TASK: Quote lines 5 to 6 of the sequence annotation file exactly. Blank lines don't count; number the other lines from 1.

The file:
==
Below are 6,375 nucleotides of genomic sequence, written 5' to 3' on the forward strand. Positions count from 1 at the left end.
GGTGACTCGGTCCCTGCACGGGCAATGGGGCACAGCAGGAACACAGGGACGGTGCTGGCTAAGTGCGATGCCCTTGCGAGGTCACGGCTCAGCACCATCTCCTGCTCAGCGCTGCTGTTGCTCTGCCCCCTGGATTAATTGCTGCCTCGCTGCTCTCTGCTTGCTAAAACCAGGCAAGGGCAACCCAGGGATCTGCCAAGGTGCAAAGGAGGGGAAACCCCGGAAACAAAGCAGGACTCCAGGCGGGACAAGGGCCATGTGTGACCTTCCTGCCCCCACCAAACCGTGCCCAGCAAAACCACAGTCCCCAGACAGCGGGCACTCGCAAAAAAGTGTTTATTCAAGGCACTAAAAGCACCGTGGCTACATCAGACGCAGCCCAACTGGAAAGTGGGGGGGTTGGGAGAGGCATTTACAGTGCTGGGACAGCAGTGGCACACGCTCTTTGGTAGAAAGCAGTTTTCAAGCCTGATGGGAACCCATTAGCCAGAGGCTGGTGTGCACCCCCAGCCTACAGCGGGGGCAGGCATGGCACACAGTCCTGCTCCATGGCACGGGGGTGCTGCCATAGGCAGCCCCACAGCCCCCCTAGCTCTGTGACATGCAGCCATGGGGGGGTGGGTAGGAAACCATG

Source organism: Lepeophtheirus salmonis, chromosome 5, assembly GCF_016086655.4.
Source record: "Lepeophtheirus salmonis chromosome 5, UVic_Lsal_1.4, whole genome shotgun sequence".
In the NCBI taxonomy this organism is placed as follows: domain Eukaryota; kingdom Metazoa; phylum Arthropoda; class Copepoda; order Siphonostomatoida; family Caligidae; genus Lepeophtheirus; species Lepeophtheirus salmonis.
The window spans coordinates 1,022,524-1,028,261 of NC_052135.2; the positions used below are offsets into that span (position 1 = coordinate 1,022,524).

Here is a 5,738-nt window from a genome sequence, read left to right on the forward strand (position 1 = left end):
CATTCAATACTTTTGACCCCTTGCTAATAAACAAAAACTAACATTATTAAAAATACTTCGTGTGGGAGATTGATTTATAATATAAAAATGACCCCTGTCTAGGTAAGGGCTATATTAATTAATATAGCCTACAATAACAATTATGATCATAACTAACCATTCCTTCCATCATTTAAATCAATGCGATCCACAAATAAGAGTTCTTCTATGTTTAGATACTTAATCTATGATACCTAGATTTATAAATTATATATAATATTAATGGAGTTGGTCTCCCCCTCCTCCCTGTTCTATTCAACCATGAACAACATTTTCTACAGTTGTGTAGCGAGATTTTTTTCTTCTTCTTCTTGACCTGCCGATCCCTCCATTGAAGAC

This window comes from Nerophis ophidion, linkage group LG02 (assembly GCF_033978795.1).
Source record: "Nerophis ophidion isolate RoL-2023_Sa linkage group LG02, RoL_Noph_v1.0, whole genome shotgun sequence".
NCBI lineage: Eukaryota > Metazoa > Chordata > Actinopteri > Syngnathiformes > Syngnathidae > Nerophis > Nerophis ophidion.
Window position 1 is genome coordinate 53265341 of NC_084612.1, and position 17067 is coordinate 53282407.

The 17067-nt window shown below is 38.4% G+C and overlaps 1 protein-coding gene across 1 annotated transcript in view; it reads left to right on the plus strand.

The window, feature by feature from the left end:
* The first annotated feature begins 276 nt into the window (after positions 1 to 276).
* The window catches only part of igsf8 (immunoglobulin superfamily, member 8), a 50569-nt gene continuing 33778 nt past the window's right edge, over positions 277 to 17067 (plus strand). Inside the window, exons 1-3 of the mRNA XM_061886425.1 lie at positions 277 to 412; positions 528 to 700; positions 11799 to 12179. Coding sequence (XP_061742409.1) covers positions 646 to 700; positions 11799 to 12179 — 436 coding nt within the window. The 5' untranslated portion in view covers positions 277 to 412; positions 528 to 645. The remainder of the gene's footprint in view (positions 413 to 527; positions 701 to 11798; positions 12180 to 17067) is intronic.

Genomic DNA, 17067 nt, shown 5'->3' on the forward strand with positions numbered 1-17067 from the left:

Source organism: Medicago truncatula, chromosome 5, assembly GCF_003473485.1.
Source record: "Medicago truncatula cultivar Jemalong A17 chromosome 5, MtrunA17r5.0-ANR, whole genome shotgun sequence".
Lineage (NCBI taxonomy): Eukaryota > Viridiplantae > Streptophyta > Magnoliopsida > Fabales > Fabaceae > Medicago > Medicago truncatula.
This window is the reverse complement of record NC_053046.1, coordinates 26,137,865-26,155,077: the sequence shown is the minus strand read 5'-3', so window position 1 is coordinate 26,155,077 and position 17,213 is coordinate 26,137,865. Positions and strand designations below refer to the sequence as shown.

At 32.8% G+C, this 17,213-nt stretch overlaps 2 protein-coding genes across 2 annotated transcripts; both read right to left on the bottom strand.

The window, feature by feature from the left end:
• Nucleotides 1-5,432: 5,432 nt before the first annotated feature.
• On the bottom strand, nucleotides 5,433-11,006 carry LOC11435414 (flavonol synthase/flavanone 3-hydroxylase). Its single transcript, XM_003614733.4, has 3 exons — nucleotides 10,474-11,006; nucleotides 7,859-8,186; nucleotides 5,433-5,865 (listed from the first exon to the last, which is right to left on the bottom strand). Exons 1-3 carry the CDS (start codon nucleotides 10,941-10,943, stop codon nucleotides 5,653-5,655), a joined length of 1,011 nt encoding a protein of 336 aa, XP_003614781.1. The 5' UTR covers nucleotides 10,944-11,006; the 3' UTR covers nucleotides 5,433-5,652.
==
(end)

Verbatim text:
In the NCBI taxonomy this organism is placed as follows: domain Eukaryota; kingdom Metazoa; phylum Arthropoda; class Copepoda; order Siphonostomatoida; family Caligidae; genus Lepeophtheirus; species Lepeophtheirus salmonis.
The window spans coordinates 1,022,524-1,028,261 of NC_052135.2; the positions used below are offsets into that span (position 1 = coordinate 1,022,524).